Venezuela’s slumping oil production is a “clear and present danger” to the oil market, RBC Capital Markets said this week.
Venezuela’s production continues to fall at a frightening clip, falling to about 1.6-1.7 million barrels per day (mb/d) in December. On an annual basis, Barclays predicts that Venezuela’s output will fall sharply from 2.18 mb/d in 2017 to just 1.43 mb/d this year, a decline of roughly 700,000 bpd.
The steep declines will increasingly be felt worldwide given that oil demand is growing briskly and the OPEC/non-OPEC coalition continues to keep 1.8 mb/d of supply off of the market. Global inventories have declined so steeply that unexpected geopolitical surprises carry more influence than they used to.
“We continue to contend that, given 2018's tightening oil market, any potential geopolitically driven supply disruption would have an outsized impact versus recent years when the market was awash in crude,” Helima Croft, head of global commodity strategy at RBC Capital Markets, wrote in a research note. “The clear and present danger to watch is Venezuela, which arguably has progressed past the risk stage given that production is in freefall.
RBC Capital Markets echoed Barclays, predicting output declines on the order of 700,000 to 800,000 bpd.
While that scenario is really bad, the uncertainty for the country’s output is probably skewed to the downside. The economic, political and humanitarian crisis is only getting worse. The government is in a debt vice, and it is hard to see how it will meet payments this year. The IMF predicts that inflation is running at a 13,000 percent annual rate. GDP is expected to shrink by 15 percent this year.
Meanwhile, the U.S. government is considering actions that would exacerbate Venezuela’s predicament. The U.S. Secretary of State traveled through Latin America trying to drum up support for tighter sanctions on Caracas. He even floated the possibility of a U.S. ban on imported Venezuelan oil. The idea has not been finalized and it could take several forms, including using financial sanctions to target Venezuela’s exports, barring Venezuelan shipments into the U.S., or prohibiting U.S. exports of the diluent needed in Venezuela to blend with heavy oil. All of those measures would have a serious impact on Venezuela’s ability to produce and export oil.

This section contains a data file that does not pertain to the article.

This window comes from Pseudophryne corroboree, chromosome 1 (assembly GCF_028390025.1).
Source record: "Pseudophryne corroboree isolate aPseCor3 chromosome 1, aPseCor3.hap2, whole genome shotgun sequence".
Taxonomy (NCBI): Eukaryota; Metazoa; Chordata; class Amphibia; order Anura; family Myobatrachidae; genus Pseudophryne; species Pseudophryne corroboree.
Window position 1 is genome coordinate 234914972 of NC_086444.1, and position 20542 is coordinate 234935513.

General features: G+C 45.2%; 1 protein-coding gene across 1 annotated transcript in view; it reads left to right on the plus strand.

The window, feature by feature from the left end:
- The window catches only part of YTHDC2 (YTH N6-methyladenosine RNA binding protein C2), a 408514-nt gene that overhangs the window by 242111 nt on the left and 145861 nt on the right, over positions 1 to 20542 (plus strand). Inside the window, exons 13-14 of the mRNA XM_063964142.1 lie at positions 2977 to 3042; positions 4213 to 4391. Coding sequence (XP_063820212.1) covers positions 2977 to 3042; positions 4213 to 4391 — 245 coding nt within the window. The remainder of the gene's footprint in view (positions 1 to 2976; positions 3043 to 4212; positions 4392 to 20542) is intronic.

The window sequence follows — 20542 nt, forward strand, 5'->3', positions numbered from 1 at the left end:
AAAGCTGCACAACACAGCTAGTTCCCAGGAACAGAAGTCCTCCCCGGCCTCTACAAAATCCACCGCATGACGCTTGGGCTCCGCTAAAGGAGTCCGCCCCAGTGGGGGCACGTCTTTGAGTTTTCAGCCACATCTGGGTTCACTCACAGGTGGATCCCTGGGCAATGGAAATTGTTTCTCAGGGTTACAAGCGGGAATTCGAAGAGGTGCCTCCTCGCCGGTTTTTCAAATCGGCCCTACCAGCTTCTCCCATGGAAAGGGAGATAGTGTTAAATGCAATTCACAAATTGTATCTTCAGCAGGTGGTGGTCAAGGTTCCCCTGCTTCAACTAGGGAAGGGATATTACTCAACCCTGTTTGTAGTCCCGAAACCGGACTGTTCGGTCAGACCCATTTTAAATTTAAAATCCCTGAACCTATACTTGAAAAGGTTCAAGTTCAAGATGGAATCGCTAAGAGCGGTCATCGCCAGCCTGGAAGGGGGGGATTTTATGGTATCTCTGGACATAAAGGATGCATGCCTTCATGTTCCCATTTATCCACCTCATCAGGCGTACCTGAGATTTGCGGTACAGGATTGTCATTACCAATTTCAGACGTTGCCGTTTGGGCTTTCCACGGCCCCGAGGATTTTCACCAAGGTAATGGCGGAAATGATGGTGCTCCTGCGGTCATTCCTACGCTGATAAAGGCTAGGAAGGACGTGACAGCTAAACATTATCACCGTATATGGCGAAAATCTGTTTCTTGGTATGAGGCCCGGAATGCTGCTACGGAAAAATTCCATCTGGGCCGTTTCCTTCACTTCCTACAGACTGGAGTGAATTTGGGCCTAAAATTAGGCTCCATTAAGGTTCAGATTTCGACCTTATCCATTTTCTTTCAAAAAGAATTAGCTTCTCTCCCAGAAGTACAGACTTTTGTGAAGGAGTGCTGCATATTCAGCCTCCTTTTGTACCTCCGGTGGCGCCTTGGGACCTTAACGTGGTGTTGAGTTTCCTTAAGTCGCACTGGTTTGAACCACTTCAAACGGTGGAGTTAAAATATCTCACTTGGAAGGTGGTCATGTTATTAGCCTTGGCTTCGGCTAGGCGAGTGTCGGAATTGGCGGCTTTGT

Tillerson is trying to work with Canada and Mexico to develop a “working group” that would “mitigate” the losses to the Caribbean from an embargo on Venezuelan oil. It is unclear how Tillerson expects a country like Mexico, where production is still falling, to make up for a supply shortfall in the region by action against Venezuela.
Moreover, such a drastic move would likely force Venezuela’s economy to lurch from crisis to outright collapse.
Yet, Tillerson seems intent on proposing sanctions, possibly even an embargo, on Venezuelan oil. “I don’t want to get into specifics because we’re going to undertake a very quick study to see if there are some things that the U.S. could easily do with our rich energy endowment, with the infrastructure that we already have available what could we do to perhaps soften any impact of that,” Tillerson said at a news conference in Jamaica. He said he would take the matter to President Trump, who has been supportive of tougher action against Caracas in the past.
Tillerson also recently raised the prospect of a military coup in the country. "There will be a change in Venezuela. We want it to be a peaceful change," Tillerson said on February 1 at the University of Texas-Austin, before his Latin American tour. He cautioned that the Trump administration was not advocating regime change, but the comments certainly raised eyebrows. "Peaceful transitions, peaceful change is always better than the alternative. In the history of Venezuela and other South American countries, often times it is the military that handles that,” he added.
One date that looms on the calendar is April 22, which is when the government says it will hold a presidential election. Few expect it to be free and fair, and many countries, including neighboring Colombia, have said they would not recognize the results.
Against this backdrop, the predictions from oil market analysts of a decline in Venezuelan oil production by several hundred thousand barrels per day seems optimistic. There are numerous landmines that could explode that could push output down much further than expected this year.
And with global oil inventories shrinking back down to average levels, there is much less room for error. “Prices will be susceptible to upside spikes if there are any geopolitical outages because we just don’t have a buffer anymore,” Amrita Sen, chief oil analyst at Energy Aspects, said on Bloomberg TV on February 7.
By Nick Cunningham of Oilprice.com